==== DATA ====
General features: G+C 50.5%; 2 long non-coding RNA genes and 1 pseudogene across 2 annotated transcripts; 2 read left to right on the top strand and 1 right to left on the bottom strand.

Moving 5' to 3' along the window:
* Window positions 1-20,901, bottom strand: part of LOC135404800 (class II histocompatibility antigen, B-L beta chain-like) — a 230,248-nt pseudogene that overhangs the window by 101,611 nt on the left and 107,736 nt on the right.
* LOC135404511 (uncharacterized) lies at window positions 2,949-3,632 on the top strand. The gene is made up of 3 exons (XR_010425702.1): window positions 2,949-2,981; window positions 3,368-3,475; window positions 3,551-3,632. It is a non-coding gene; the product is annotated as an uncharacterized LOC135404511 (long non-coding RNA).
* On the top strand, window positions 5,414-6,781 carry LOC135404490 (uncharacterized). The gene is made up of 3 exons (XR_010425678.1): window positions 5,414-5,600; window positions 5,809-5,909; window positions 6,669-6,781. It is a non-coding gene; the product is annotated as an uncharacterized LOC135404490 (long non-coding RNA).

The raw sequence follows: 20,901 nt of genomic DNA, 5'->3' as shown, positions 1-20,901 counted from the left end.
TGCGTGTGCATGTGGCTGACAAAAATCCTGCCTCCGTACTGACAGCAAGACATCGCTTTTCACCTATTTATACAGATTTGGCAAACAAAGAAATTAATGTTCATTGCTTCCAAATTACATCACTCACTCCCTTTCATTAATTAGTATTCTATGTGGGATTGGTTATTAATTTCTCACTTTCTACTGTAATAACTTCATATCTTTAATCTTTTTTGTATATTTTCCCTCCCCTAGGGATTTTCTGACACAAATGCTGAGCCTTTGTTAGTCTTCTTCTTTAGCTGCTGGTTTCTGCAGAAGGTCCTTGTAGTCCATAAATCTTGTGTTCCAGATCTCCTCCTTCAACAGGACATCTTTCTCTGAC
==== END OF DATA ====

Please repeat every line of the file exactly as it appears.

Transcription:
General features: G+C 50.5%; 2 long non-coding RNA genes and 1 pseudogene across 2 annotated transcripts; 2 read left to right on the top strand and 1 right to left on the bottom strand.

Moving 5' to 3' along the window:
* Window positions 1-20,901, bottom strand: part of LOC135404800 (class II histocompatibility antigen, B-L beta chain-like) — a 230,248-nt pseudogene that overhangs the window by 101,611 nt on the left and 107,736 nt on the right.
* LOC135404511 (uncharacterized) lies at window positions 2,949-3,632 on the top strand. The gene is made up of 3 exons (XR_010425702.1): window positions 2,949-2,981; window positions 3,368-3,475; window positions 3,551-3,632. It is a non-coding gene; the product is annotated as an uncharacterized LOC135404511 (long non-coding RNA).
* On the top strand, window positions 5,414-6,781 carry LOC135404490 (uncharacterized). The gene is made up of 3 exons (XR_010425678.1): window positions 5,414-5,600; window positions 5,809-5,909; window positions 6,669-6,781. It is a non-coding gene; the product is annotated as an uncharacterized LOC135404490 (long non-coding RNA).

The raw sequence follows: 20,901 nt of genomic DNA, 5'->3' as shown, positions 1-20,901 counted from the left end.
TGCGTGTGCATGTGGCTGACAAAAATCCTGCCTCCGTACTGACAGCAAGACATCGCTTTTCACCTATTTATACAGATTTGGCAAACAAAGAAATTAATGTTCATTGCTTCCAAATTACATCACTCACTCCCTTTCATTAATTAGTATTCTATGTGGGATTGGTTATTAATTTCTCACTTTCTACTGTAATAACTTCATATCTTTAATCTTTTTTGTATATTTTCCCTCCCCTAGGGATTTTCTGACACAAATGCTGAGCCTTTGTTAGTCTTCTTCTTTAGCTGCTGGTTTCTGCAGAAGGTCCTTGTAGTCCATAAATCTTGTGTTCCAGATCTCCTCCTTCAACAGGACATCTTTCTCTGAC